A Louisiana man who pleaded guilty to trading in luxury sporting goods has been granted parole nearly 20 years after he was first accused of stealing dozens of hedge-fund profits, even though the information on his crimes later surfaced in the trial of one of his victims.
Neville Carr, 60, had served 15 years in prison after admitting to a federal judge in 1997 that he stole golf clubs, tennis rackets, cash and other items in the early 1990s from a scheme in which hedge-fund traders claimed they owned the items and sold them on consignment.
The ring would then allegedly pocket the profits, which totaled tens of millions of dollars. Mr. Carr’s guilty plea came amid rising federal scrutiny of broker-dealers who take cut-rate deals on the same or similar items as make a few extra dollars.
Severance: Six bars of soap, six bars of cotton candy, nine $30 remote controls, 10 $30 chewing gum canisters, 1,500 50-percent butter crumbs from an Albuquerque, N.M., bakery. To this day, some TLC in our home has not recovered from the last time I mistook a special item for a second-rate activity (gently used dog treats).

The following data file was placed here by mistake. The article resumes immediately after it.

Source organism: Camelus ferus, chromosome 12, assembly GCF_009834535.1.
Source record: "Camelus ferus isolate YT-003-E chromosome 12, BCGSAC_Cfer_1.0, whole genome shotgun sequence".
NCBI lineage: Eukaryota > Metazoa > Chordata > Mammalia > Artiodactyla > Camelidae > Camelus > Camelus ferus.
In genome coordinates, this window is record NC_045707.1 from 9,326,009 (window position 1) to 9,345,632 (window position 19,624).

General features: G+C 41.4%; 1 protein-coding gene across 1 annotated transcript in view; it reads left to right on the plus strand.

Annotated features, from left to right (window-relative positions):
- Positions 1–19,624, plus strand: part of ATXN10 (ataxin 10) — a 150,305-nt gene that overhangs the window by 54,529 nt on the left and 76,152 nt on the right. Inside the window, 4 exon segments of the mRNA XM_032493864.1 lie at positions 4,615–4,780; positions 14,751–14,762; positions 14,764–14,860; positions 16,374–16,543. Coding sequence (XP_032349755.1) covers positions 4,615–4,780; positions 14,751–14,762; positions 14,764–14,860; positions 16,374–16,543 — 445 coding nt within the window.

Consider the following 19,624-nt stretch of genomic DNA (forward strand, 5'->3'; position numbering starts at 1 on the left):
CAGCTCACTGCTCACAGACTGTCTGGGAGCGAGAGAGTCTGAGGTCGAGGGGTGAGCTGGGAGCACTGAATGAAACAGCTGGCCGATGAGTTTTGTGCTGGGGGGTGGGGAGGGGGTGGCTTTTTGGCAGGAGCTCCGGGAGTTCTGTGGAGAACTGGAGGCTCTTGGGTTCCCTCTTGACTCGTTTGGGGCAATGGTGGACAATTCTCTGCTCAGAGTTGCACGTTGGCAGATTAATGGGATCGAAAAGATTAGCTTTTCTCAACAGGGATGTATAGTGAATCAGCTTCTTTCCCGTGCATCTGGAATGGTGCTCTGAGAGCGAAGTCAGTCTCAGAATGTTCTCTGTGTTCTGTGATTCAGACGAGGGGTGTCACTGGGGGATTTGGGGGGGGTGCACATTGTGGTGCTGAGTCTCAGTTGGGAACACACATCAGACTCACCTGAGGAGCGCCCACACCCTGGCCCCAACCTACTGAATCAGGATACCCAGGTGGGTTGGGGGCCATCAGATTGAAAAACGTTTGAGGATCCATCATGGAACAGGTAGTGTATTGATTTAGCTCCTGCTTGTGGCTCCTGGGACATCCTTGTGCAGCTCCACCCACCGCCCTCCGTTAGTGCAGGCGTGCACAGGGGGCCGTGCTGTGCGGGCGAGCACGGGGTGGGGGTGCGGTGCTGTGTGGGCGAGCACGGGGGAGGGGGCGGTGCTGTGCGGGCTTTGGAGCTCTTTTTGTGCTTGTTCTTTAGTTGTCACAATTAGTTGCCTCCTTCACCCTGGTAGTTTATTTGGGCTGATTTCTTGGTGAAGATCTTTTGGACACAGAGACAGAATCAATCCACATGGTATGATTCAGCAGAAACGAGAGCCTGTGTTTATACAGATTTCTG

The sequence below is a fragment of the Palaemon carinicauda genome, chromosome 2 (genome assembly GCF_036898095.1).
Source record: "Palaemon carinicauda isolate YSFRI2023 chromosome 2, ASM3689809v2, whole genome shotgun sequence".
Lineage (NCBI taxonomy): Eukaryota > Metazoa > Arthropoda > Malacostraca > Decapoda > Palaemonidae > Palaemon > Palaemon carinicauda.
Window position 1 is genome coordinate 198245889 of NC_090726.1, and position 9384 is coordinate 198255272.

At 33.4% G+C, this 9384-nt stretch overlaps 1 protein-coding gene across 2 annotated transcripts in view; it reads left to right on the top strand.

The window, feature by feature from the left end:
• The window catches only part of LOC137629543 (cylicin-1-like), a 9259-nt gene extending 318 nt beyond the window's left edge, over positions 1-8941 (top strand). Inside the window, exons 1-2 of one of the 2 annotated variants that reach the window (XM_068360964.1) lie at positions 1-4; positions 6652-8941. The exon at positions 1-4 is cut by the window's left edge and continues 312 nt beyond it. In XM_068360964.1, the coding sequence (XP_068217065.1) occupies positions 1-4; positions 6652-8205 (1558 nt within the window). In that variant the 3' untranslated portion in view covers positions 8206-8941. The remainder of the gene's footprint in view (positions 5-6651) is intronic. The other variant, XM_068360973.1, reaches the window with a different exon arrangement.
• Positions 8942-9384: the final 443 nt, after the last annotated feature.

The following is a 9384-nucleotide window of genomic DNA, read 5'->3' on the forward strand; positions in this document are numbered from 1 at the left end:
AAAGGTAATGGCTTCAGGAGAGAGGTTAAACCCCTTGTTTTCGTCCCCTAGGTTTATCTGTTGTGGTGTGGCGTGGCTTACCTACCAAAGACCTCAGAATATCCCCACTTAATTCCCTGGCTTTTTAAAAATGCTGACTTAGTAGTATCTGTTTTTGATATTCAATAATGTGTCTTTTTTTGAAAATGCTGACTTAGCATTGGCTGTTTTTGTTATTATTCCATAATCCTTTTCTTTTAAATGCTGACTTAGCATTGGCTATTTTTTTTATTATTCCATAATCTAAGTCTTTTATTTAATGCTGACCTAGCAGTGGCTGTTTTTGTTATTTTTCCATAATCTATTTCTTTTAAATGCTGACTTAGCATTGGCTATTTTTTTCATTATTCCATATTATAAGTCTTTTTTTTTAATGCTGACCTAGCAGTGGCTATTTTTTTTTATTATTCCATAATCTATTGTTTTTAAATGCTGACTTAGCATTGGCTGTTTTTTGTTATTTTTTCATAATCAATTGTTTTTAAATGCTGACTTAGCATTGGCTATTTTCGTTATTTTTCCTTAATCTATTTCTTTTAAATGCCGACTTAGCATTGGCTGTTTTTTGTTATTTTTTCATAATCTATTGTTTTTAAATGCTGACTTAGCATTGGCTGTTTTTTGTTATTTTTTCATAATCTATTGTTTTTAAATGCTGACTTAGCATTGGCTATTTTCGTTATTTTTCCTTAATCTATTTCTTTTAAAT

Although prosecutors eventually persuaded a jury to convict 22 other individuals, Mr. Carr never faced criminal charges. During the period of investigation, no additional evidence surfaced to show that Mr. Carr committed the crime, which remains one of the most prominent cases of illicit trading. In 2014, before he was granted parole, Mr. Carr said he spent most of his money and much of it was stolen.
Yet he has recently been promoting himself on dozens of YouTube videos as a short-story writer whose writing credits include a 1988 thriller entitled “High and Stable.” He said he was a public speaker, magician and host of a show called “Forsaking Fates,” which appeared on local cable television in St. Bernard Parish, La. In his latest videos, he smiles a lot and carries a guitar.
The Federal Bureau of Prisons website lists the incidents that led to Mr. Carr’s sentence as “committing fraud — concealment and fraud on his client by misrepresenting him/her as the owner and seller of property … that he or she did not receive.” Mr. Carr is scheduled to be released from prison in 2023.